However, last week I saw an announcement that Wonka was bringing out a Shockers version of the Squeez line and one of their first flavors was going to be lemon. I enjoy the SweeTart Shockers ... they’re blisteringly sour (I’m salivating just thinking about them!) and the citrus flavors are undoubtably the best.
When I was a kid I used to make a version of this Squeez stuff. It involved taking Pixy Stix (or the cheaper and less flavorful Filled Plastic Fruit) and a little water and making a paste. This could then be spread (or glopped) onto lips as a special tangy lipgloss (and facial peel) or slathered onto a green apple Jolly Rancher Stix. As a special treat, sometimes I made something else: take a little single-serve pack of saltines (like you get with your soup at a diner), smash the crackers completely into a fine power while still in the wrapper. Then carefully open the package at the top and pour in as many Pixy Stix as you have. Jello-O powder will also do in a pinch. Add a small amount of water, enough to form a dough. Mash completely together. Spread on other crackers or eat by squeezing bits onto the tongue. )If the dough is particular firm, small balls can be created, lined up on the windowsill to dry for later.) The combination of salt, light crunch from the crackers that weren’t completely soggy yet and the sour of the Pixy Stix was, well, an interesting way to pass a half hour in front of the TV watching old episodes of the Monkees.
But enough of about that!
Shockers Squeez comes in a little tube, larger than a travel size of toothpaste. Flip the top and squeeze some out onto your finger. The texture is rather like toothpaste, except that the “grit” actually dissolves.
Tongue Trippin’ Lemon smells pretty good, but not much like lemons. It smells like that cloud of powder the comes out of a can of Country Time Lemonade Drink Mix. It’s immediately sour and then has a metallic lemon note that tastes like, well, lemonade drink mix, but a bit more intense.
The sugary part feels slightly cool on the tongue, like Pixy Stix do.
The thick paste isn’t quite as tart as the lemon, but still similarly sour like a SweeTart. Unlike Shockers, which start tangy and then become rather sweet, these are tart all the way.
There are probably many ways to eat these, I found that just squeezing a dot out of the tube and wiping it up with my finger and into my mouth was the cleanest and most satisfying. Amy, from next door, just put it directly onto her tongue in much larger proportions that I did. The blue does make the tongue, well, bluish.
I could see experimenting with other candies, like putting it on Red Vines or maybe throwing a dollop on a lollipop every once in a while. I can say that it doesn’t go very well with coffee, but you probably already knew that. I haven’t tried it on Saltines ... I could only find some Rye Crisps left over from the last time I got soup ... that’s not so hot. They might make a good icing accent on some cupcakes. I’m eager to try them on my Peeps! But the price is kind of prohibitive. Regular SweeTarts are far cheaper.
These are available in stores now. I saw them at the checkout at Von’s last week (the same day that these samples from Wonka arrived).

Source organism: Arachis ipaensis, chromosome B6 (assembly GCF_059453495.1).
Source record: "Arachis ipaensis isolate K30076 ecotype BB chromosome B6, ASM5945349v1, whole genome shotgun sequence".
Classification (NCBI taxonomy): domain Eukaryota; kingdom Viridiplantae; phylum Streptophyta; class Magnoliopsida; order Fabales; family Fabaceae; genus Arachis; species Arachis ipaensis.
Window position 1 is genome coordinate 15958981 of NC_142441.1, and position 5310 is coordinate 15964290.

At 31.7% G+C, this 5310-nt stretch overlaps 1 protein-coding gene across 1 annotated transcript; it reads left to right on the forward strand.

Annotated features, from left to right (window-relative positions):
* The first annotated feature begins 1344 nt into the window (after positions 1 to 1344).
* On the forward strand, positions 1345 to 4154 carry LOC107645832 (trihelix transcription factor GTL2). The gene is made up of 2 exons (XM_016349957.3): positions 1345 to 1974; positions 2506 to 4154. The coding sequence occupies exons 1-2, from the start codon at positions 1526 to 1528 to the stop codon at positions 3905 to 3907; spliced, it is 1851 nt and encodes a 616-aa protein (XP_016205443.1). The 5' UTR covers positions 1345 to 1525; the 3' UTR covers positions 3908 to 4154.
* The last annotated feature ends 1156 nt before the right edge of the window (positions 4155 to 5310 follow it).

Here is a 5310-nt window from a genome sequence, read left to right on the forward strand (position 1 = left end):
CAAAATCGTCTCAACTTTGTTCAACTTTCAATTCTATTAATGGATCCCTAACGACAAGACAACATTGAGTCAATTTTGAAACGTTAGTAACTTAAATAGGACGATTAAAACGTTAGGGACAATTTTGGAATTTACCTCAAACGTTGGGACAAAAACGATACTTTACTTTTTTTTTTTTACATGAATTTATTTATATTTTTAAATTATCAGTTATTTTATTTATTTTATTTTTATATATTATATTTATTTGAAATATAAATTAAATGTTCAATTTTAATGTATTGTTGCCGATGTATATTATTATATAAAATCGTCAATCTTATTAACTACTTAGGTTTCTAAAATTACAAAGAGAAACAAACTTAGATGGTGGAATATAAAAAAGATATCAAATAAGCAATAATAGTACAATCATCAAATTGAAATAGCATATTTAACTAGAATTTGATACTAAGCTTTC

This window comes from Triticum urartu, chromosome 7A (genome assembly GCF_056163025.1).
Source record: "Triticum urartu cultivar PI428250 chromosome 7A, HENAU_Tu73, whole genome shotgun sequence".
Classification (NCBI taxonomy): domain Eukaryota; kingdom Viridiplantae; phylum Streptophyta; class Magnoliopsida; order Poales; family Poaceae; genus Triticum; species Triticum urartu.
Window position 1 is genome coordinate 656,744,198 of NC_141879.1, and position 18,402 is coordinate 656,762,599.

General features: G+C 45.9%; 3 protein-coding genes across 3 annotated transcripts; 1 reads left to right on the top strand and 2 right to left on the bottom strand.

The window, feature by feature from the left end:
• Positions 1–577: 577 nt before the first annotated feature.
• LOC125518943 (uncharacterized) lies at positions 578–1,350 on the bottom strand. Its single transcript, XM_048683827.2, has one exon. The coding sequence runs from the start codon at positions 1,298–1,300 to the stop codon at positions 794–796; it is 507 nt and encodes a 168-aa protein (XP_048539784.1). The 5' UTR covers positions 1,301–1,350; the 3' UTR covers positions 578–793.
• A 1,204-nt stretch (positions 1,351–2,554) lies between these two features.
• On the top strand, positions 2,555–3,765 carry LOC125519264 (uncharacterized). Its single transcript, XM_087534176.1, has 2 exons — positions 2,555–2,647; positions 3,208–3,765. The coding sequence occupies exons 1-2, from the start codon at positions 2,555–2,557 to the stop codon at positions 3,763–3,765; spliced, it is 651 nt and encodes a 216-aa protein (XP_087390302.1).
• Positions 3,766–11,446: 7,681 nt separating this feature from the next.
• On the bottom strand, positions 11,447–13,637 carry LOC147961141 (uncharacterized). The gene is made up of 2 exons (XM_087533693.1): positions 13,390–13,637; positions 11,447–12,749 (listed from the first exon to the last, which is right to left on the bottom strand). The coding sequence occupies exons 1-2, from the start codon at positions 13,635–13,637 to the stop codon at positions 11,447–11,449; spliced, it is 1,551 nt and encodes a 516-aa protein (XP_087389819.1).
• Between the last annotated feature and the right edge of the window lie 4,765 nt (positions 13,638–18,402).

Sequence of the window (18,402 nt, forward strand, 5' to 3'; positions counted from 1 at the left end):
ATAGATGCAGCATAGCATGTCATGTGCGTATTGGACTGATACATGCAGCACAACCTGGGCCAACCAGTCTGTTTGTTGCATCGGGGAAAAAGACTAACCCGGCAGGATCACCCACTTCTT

The first ingredient is high fructose corn syrup. The last two ingredients are yellow #5 and sodium benzoate. Kosher.
Monday, August 27, 2007
As German candy makers go, in my mind Haribo is most associated with Gummi Bears and Katjes is most associated with Licorice.
So here are some Katjes products that are gummis ... I wasn’t sure how I was going to feel about them, mostly since I’ve never felt the need to stray from my favorite brand (except of course in service of Candy Blog). But back at the beginning of the year I got an email though, from a reader name Charlene who suggested the Katjes Saure Ananas (Sour Pineapple) ... which sounds just like something I’d dig. Though GermanDeli.com carries them I usually just wanna hold the package in my hand, so I went off to Cost Plus after browsing their online ad and seeing that they had Katjes on sale at two packages for $4.00. While I never found the Saure line, I did find a few other items.
Tropen Fruchte sounded just my speed in the gummi department - based on the cognates and pictures on the wrapper, I decided these are Tropical Fruit. (Okay, okay, the back of the package had an English sticker that said Tropical Fruit Gummis.) What appealed to me most was the supposed grapefruit gummi that was to appear inside.
I’ve gotta give them credit, there’s no need to ponder what the flavor are (once you translate them) ... they’re molded into each and every one: Grapefruit, Tropika, Exotic, Mango, Kiwi and Passion Frucht.
Regardless of what the candies actually said, they all tasted rather the same. Oh sure, the tropika tasted a little more like pineapple than the exotic, which tasted a bit more like passion fruit, but I felt the passion and intensity lacking in all of them.
And of course the grapefruit could not rival my other best pal, the Haribo Pink Grapefruit Slice. Katjes was more of a mellow lemon with a little grapefruit zest in it.
The other item I picked up was the Katjes Yogurt Gums. I have no idea what I was thinking. It’s completely unlike me to ever get anything “yogurty.” As a dairy product, I think yogurt is fine but I don’t like it in other things or even the flavor of it in other things. It’s just a personal thing.